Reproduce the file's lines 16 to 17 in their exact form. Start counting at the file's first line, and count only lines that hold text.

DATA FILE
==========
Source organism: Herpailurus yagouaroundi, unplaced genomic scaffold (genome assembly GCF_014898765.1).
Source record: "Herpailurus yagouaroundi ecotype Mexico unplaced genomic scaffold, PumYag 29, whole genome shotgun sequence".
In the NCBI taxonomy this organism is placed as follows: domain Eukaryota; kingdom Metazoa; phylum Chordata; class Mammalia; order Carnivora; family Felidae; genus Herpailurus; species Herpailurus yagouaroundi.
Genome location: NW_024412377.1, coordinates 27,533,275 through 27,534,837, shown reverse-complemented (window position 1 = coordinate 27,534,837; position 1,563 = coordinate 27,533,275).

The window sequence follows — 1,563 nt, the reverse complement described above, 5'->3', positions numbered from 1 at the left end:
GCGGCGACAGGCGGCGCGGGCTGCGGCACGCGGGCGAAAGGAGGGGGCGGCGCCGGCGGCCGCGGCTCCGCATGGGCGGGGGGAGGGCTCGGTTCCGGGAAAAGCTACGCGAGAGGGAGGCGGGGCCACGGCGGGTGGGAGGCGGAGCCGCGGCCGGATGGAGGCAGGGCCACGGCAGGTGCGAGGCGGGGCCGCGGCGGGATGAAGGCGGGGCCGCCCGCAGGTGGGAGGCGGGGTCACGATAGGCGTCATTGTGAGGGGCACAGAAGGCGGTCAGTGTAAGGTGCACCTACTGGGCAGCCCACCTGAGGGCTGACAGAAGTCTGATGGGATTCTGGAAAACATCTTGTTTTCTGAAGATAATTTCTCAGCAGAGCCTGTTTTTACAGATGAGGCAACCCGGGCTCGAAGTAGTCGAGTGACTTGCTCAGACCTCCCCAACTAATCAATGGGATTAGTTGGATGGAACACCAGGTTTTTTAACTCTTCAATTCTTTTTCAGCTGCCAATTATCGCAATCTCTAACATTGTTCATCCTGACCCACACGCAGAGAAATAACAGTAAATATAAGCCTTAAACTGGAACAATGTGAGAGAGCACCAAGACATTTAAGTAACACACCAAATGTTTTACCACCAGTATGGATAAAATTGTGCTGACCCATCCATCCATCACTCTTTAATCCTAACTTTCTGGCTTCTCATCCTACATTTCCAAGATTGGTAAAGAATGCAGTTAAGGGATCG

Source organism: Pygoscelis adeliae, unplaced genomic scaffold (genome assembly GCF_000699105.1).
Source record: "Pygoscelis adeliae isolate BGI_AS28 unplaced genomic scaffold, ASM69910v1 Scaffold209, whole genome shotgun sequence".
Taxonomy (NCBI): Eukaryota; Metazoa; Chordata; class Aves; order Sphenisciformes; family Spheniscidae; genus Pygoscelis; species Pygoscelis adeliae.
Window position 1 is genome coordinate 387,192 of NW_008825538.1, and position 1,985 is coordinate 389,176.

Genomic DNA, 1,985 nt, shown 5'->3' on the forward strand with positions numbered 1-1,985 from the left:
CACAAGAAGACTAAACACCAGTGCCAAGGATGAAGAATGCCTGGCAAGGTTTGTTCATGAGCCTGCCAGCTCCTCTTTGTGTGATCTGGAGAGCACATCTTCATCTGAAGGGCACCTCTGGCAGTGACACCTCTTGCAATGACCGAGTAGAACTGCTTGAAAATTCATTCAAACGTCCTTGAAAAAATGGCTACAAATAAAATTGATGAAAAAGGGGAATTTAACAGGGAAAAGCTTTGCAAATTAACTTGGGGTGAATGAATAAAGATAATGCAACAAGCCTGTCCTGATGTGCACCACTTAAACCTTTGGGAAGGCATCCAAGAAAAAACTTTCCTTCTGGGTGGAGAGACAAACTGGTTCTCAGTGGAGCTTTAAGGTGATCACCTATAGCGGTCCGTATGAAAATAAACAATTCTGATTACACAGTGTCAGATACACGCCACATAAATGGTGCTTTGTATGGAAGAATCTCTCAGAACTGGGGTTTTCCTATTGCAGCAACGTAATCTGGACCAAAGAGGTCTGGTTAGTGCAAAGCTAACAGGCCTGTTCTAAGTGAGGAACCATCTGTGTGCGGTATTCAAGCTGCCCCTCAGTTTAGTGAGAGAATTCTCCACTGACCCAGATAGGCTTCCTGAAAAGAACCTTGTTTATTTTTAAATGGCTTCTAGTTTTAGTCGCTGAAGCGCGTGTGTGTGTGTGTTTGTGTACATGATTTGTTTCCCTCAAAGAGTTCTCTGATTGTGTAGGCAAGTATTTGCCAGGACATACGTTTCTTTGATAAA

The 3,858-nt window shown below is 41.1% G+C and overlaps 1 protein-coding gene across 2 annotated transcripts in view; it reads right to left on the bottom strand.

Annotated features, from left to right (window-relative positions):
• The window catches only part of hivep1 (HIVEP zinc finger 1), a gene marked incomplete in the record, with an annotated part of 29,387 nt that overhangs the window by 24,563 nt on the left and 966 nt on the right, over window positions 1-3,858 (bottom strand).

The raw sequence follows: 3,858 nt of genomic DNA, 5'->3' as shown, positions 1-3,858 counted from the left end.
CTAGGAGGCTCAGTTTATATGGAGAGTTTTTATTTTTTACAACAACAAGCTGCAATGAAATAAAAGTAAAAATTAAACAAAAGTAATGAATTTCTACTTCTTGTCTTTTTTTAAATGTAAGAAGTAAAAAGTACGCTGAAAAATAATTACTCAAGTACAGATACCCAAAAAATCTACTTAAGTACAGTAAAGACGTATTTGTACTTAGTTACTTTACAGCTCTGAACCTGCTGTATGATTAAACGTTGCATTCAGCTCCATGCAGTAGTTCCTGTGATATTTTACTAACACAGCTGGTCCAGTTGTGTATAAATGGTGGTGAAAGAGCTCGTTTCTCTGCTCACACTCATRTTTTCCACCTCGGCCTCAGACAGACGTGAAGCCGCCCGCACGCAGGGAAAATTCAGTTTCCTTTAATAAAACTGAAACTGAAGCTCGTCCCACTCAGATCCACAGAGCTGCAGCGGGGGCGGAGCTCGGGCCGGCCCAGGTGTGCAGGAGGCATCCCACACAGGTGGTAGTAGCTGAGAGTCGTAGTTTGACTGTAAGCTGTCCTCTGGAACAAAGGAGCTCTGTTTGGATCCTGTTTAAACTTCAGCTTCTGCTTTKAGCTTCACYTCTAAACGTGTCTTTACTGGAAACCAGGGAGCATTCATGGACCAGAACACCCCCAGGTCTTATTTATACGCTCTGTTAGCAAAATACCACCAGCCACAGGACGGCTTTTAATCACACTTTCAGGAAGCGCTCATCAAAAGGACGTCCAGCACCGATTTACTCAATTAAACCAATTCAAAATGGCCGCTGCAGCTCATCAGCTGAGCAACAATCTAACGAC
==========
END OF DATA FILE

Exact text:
The raw sequence follows: 3,858 nt of genomic DNA, 5'->3' as shown, positions 1-3,858 counted from the left end.
CTAGGAGGCTCAGTTTATATGGAGAGTTTTTATTTTTTACAACAACAAGCTGCAATGAAATAAAAGTAAAAATTAAACAAAAGTAATGAATTTCTACTTCTTGTCTTTTTTTAAATGTAAGAAGTAAAAAGTACGCTGAAAAATAATTACTCAAGTACAGATACCCAAAAAATCTACTTAAGTACAGTAAAGACGTATTTGTACTTAGTTACTTTACAGCTCTGAACCTGCTGTATGATTAAACGTTGCATTCAGCTCCATGCAGTAGTTCCTGTGATATTTTACTAACACAGCTGGTCCAGTTGTGTATAAATGGTGGTGAAAGAGCTCGTTTCTCTGCTCACACTCATRTTTTCCACCTCGGCCTCAGACAGACGTGAAGCCGCCCGCACGCAGGGAAAATTCAGTTTCCTTTAATAAAACTGAAACTGAAGCTCGTCCCACTCAGATCCACAGAGCTGCAGCGGGGGCGGAGCTCGGGCCGGCCCAGGTGTGCAGGAGGCATCCCACACAGGTGGTAGTAGCTGAGAGTCGTAGTTTGACTGTAAGCTGTCCTCTGGAACAAAGGAGCTCTGTTTGGATCCTGTTTAAACTTCAGCTTCTGCTTTKAGCTTCACYTCTAAACGTGTCTTTACTGGAAACCAGGGAGCATTCATGGACCAGAACACCCCCAGGTCTTATTTATACGCTCTGTTAGCAAAATACCACCAGCCACAGGACGGCTTTTAATCACACTTTCAGGAAGCGCTCATCAAAAGGACGTCCAGCACCGATTTACTCAATTAAACCAATTCAAAATGGCCGCTGCAGCTCATCAGCTGAGCAACAATCTAACGAC